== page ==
This review may contain spoilers.
"We just want the same things that you do. A chance at life. At love. We're not so different, in that way."
What happens when a vampire, a werewolf and a ghost stop being polite and start getting real? You get what, on paper, sounds like the setup for an awful joke, but it's actually an hour of quality television.
When the Syfy remake of the British horror series "Being Human" was first announced, plenty of people were weary. American remakes often have a stigma, and since the original had just barely even ended its second season, it seemed like another unnecessary remake.
It may not be necessary, but it's definitely good.
We can thank the showrunners Jeremy Carver ("Supernatural") and Anna Fricke ("Everwood") for making a show that definitely holds up to the original while also managing to stand alone as its own series. The reason that "Being Human" works in the first place is the balance between the horror elements and the straight drama (and, at times, comedy); so having two showrunners known from their respective work in those genres just makes sense. Also, Carver wrote some of the best episodes of "Supernatural," and while it's a loss for that program, it's a great gain for this one.
Plus, the actors and characters are worthy of the material.
If there’s one thing Sam Witwer knows how to do, it’s brood and kill and still make us feel sympathy for him -- he proved that in the eighth season of "Smallville." So casting him as the vampire Aiden was an obvious choice. Unlike the U.K.'s Mitchell, Aiden’s (and vampires’ in general) bloodlust is driven by necessity -- instead of it being the drug metaphor, it’s actually essential to his life. And it’s much easier to feed off of someone you actually have romantic interest in than discretely steal blood from the hospital you work at. Sam Huntington’s Josh is nowhere near as spastic and bumbling as Russell Tovey’s George, but he still pulls off quirky and awkward. For example, he meets a pretty girl and instead of saying a simple hello, he has to pull out an accent and say "Hello, m'lady." Meaghan Rath is more of a newcomer in the acting game, and if the character of Sally goes the same direction as the U.K.'s Annie, it’s probably best to say less for fear of spoiling the massive plot surrounding the character.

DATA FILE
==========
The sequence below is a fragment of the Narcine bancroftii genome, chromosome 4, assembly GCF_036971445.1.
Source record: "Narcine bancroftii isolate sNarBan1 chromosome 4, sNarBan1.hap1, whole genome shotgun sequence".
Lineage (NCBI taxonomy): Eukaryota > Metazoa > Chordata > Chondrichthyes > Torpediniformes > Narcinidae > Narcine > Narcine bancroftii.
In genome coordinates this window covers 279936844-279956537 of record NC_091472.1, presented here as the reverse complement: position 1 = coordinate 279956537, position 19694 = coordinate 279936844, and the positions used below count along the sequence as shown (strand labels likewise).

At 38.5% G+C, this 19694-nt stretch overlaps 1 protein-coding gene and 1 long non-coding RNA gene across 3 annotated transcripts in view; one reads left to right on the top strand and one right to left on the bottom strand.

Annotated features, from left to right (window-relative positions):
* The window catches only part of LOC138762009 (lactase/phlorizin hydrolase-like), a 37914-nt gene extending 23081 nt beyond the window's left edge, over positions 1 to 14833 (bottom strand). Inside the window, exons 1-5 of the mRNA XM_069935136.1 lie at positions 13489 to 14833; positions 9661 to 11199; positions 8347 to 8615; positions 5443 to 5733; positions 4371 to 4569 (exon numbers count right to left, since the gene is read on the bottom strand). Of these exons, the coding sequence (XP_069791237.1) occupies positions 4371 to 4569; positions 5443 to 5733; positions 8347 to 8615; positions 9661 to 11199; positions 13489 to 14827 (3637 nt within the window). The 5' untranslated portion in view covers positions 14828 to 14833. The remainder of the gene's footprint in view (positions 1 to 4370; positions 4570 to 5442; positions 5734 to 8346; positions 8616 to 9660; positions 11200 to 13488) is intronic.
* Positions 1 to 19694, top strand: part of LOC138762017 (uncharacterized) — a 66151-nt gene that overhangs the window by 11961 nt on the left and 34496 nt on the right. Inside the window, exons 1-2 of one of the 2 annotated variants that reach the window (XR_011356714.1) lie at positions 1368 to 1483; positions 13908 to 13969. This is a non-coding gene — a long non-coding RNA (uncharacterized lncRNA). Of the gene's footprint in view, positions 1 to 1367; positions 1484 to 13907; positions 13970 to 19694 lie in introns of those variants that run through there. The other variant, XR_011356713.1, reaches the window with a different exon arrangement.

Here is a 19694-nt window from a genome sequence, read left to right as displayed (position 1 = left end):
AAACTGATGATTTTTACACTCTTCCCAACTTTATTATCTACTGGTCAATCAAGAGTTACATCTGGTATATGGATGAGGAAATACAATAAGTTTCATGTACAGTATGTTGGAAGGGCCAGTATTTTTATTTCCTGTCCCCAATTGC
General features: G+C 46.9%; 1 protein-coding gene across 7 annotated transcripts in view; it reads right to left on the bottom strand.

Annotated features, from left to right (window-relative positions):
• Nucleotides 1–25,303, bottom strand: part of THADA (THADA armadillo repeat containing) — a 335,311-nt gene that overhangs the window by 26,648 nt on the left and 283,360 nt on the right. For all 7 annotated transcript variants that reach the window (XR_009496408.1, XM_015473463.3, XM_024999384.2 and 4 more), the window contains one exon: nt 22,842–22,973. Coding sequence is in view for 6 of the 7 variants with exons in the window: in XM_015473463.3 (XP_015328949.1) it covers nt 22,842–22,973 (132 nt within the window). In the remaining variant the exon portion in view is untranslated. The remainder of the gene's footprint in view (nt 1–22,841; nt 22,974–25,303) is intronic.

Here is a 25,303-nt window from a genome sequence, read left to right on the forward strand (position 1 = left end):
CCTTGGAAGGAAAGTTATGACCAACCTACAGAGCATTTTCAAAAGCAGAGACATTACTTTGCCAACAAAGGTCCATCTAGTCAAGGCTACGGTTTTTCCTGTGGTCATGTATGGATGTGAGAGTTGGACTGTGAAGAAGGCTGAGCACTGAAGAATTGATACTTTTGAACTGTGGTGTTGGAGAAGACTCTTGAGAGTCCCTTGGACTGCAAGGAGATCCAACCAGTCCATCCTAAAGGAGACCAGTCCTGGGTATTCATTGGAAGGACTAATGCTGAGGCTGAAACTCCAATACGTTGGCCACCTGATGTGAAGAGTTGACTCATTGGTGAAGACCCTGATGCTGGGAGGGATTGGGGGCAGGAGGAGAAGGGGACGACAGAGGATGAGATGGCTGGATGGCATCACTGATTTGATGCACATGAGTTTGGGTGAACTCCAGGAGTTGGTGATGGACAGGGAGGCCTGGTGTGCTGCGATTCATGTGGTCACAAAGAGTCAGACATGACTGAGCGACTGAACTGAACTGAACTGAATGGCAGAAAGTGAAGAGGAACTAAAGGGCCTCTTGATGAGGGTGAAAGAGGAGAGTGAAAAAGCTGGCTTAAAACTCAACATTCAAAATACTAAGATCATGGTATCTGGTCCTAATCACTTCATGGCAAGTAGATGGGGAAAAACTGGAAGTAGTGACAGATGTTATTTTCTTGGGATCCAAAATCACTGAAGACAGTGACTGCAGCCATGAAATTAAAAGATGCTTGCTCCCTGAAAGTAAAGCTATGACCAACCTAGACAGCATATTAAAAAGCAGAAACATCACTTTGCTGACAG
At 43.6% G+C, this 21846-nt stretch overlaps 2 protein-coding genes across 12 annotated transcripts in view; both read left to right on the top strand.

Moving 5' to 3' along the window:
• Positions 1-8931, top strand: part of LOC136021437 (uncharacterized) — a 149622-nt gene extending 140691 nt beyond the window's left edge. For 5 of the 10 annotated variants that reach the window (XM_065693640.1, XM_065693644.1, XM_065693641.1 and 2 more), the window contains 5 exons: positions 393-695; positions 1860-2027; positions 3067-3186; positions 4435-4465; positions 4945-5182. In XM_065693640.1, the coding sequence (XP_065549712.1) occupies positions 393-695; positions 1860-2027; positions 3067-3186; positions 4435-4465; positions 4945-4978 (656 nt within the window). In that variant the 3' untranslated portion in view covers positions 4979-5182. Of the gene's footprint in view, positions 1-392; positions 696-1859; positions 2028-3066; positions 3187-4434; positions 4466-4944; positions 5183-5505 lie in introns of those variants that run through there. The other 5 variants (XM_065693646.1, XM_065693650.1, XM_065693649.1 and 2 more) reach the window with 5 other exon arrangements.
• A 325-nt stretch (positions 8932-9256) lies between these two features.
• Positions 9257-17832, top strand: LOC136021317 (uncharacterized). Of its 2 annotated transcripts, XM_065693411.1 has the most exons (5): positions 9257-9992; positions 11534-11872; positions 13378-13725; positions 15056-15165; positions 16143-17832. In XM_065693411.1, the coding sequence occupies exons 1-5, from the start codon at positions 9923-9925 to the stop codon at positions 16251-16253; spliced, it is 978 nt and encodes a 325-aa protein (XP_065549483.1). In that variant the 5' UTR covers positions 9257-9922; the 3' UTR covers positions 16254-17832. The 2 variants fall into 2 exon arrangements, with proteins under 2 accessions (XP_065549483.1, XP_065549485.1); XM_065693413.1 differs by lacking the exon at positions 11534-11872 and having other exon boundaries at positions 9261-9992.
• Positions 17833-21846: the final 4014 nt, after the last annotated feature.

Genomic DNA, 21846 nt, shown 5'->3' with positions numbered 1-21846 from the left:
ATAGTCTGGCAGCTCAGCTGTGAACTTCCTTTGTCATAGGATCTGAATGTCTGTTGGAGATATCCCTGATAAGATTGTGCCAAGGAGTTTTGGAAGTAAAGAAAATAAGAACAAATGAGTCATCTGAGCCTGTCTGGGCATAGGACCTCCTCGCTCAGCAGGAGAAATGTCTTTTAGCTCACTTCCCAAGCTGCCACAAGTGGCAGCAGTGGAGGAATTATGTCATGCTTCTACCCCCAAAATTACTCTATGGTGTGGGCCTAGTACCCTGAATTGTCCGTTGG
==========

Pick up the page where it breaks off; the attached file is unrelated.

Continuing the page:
What remains to be seen as of right now is the "Syfy style" of the series that some critics have pointed out as beginning with next week’s episode. The filming of this already looks different (in a good way) than anything the network already has airing, so if it starts to look like "Warehouse 13" next week, their might be a problem.
Points Of Interest
1. The amount of nudity in the episode was surprising, even for a cable site like Syfy. Is it going to be a mainstay on the series, or was it just an easy way to keep the female audience watching?
2. So far, the performances haven’t been carbon copies of the British counterparts. Maybe the fact that this cast had only seen two episodes of the original series, at most, was a good idea.
3. Aaron Ashmore was also up for the role of Josh. We still got a Jimmy Olsen to play the part in the form of Sam Huntington, but sometimes you just can’t help wondering what would have happened if both Sam Witwer and Aaron Ashmore had found post-"Smallville" bliss on the same show.
It probably has to do with Carver’s "Supernatural" past, but the interaction between Aiden and Josh almost borders on brotherly, with Aiden as the (more worldly -– but still, not all together) older brother. In fact, Aiden’s "You little slut" to Josh in the beginning of the episode sounded like something Dean Winchester would say to Sam (if he hasn’t already). The bromance between these two characters is something that was rather appealing in the original series, but it sadly disintegrated over time (especially in the second season). Sally asking the boys if they were going to go “all ’Twilight’ on each other” is something we’ve come to expect in these types of stories (not even just recently); so their strong friendship is one of the most important aspects of the series.
In the Bishop (Mark Pellegrino)-Aiden relationship, both showrunners could also take credit from using what they know, specifically in the dysfunctional father-son relationships of their aforementioned shows. Family is emphasized here in a way that it isn’t in the original series, and that might just make it something special. Bishop is evil -- there’s no doubt about it -- but his interactions with Aiden came across as those of a father awaiting the prodigal son. Pellegrino’s acting is superb, as expected, as is the writing for him.
What Didn't Work
Despite the humor of her introduction, Sally is currently the weakest link of the trio. Half of this has to do with the lack of material she was given in the pilot, but the other half is the fact that Meaghan Rath’s resume prior to "Being Human" isn’t very expansive, nor is it very impressive. While, even in the original, this character is a bit underrated compared to the boys since she can’t really do anything, Meaghan’s British counterpart, Lenora Crichlow, makes the character work with an extremely captivating (and at many times, heartbreaking) performance. It remains to be seen if Meaghan can fill those shoes, especially when her emotional scenes in this episode left much to be desired.
Also, while Josh’s sister was a refreshing change from the original (where it was an ex-girlfriend), the character sadly wasn’t all too interesting. Or, from the closing scenes, very smart.
Giving Credit Where Credit Is Due
“There Goes The Neighborhood, Part 1” was written by Jeremy Carver and Anna Fricke. It was directed by Adam Kane.
"Being Human" airs Mondays at 9 p.m. ET on Syfy.
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